It might take a while before Jordan Bell sees significant minutes. (Jacob C. Palmer/S.F. Examiner)

It might take a while before Jordan Bell sees significant minutes. (Jacob C. Palmer/S.F. Examiner)

New NBA schedule designed to keep stars on floor — from beginning to end of season

OAKLAND — It’s been a different kind of preseason for the Golden State Warriors and NBA at large.

While teams are assimilating new players and implementing fresh systems, they’ll have to learn how to do it with less time than usual before the season starts. Each team will play just four preseason games, which means veterans will get their conditioning work on Saturday, when the Warriors play their first action since winning the title in June.

“The young guys aren’t going to play a whole lot,” head coach Steve Kerr said Thursday. “It’s just the way it is. Normally, you take a game or two and you give the young guys a good look. But with only four games, we’re not going to have that luxury.”

Kerr said the Warriors had their first poor showing of training camp on Thursday, although he admitted days like that are inevitable.

The new schedule is great for vets — the preseason is geared toward them — but unfortunate for young guys like Jordan Bell, who has a reasonable chance to crack the rotation as a rookie. Before he can do that, he’ll have to get up to speed with the pro game.

Kerr said the second-round pick has looked like a rookie and that his head is spinning trying to retain all the information. Bell agreed.

“There’s just a lot of stuff being thrown at me,” Bell admitted.

He’ll be fine with time. He’s going through the typical NBA rookie experience, as Kerr put it. But Warriors fans must be patient before they declare him another draft-night steal by general manager Bob Myers.

That’s the bargain the NBA is making with the new schedule: In exchange for happier and healthier players, quality of play — especially players on new teams — is going to suffer in the early months.

And the league took it a step further on Thursday, when the Board of Governors voted to give Commissioner Adam Silver the power to fine teams that rest healthy players for “high-profile, nationally televised games.” The new guideline also prohibits teams (like the Warriors, who rarely rested their stars at home) from sitting multiple healthy players while they’re on the road.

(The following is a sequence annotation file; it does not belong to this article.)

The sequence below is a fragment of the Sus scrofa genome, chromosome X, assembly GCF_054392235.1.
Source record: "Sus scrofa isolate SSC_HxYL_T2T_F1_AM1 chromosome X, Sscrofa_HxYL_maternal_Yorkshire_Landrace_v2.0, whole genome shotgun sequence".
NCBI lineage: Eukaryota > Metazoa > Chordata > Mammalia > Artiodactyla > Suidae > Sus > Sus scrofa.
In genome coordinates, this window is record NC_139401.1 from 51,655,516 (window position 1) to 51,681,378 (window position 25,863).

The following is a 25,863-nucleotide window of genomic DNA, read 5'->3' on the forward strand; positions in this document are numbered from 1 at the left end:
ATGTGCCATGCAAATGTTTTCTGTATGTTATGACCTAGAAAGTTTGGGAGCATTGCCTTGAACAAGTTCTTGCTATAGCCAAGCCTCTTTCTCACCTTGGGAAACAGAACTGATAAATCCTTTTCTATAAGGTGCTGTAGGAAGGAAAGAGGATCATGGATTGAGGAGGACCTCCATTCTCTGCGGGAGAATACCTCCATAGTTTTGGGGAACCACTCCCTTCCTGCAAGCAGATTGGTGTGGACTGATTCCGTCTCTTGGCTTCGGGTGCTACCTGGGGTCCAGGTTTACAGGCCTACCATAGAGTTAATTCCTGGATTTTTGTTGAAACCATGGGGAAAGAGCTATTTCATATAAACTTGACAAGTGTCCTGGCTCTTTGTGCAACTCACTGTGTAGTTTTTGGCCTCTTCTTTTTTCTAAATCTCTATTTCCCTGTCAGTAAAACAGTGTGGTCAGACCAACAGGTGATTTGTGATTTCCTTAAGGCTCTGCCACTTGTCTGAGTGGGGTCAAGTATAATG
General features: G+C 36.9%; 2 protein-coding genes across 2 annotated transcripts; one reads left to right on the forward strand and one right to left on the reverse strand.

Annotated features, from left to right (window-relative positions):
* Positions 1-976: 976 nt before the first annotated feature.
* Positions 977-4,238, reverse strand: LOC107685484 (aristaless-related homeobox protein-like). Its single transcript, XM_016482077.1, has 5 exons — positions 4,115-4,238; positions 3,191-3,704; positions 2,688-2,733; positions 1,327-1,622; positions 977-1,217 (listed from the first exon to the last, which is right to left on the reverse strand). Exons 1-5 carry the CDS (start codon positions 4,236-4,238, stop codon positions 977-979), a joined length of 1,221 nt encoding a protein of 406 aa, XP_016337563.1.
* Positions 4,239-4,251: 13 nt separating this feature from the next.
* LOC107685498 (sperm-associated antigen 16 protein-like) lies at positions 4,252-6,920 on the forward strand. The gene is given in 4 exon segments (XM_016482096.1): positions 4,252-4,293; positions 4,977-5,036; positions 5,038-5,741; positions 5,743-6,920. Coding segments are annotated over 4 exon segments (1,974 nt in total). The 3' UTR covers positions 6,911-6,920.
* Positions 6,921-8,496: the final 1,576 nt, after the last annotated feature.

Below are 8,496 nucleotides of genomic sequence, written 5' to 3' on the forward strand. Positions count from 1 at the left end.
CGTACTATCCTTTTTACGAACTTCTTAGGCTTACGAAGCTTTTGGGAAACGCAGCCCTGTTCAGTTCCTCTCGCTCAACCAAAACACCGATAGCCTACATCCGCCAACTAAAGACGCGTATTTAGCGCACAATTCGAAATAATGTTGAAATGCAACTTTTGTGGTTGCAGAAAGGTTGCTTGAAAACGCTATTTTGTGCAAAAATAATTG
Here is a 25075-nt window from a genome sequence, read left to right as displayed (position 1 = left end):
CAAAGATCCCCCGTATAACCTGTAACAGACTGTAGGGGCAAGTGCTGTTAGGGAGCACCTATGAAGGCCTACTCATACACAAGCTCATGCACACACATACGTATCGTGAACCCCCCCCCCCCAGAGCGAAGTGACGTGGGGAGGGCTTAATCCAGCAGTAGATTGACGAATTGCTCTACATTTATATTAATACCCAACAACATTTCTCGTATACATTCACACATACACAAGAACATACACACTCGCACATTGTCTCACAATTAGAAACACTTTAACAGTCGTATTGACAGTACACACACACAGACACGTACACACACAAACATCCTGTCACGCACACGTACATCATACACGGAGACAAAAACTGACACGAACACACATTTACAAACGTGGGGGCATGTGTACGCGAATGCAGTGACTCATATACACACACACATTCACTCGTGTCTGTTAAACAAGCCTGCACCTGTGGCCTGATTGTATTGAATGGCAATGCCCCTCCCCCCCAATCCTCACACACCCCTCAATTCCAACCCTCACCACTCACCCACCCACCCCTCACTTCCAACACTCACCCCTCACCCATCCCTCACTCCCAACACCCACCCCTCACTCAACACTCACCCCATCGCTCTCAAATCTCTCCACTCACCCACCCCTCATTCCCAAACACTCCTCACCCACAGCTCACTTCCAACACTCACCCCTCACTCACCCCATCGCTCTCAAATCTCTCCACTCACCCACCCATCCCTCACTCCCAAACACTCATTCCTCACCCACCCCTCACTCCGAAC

The goal is to keep the best players in the league as visible as possible, and that starts Saturday.

Bringing up Bell

Unlike other teams, the veterans on the Warriors don’t have to worry about the young guys taking their spots, according to Kerr.

That means Bell is getting a lot of guidance from Draymond Green in general, Zaza Pachulia on boxing out and JaVale McGee on defensive coverages.

The collaborative nature of the franchise is shining through yet again.

Kids these days

McGee received a lot of criticism when he was a rookie because he loved to post on social media.

On Thursday, he decried how unfairly he was treated compared to what teams expect of their players now.

“You know what the people told us when we were rookies and stuff? ‘Focus on basketball. Make sure you’re doing this or doing that. You’re not focused because you’re posting stuff online and stuff,’” McGee said. “Now, it’s like the PR [team] tells us, ‘Hey, you should post more on your Instagram now and make videos. That’s really good content.’ It’s crazy how we were ahead of our time and now everybody is doing what we were doing and it’s OK. But I guess everybody has a time for everything.”

Just another example of a visionary not getting his due credit at the time.

Contact Examiner Sports Editor Jacob C. Palmer at jpalmer@sfexaminer.com or on Twitter, @jacobc_palmer.Golden State Warriorsjavale mcgeejordan bellStephen CurrySteve Kerr

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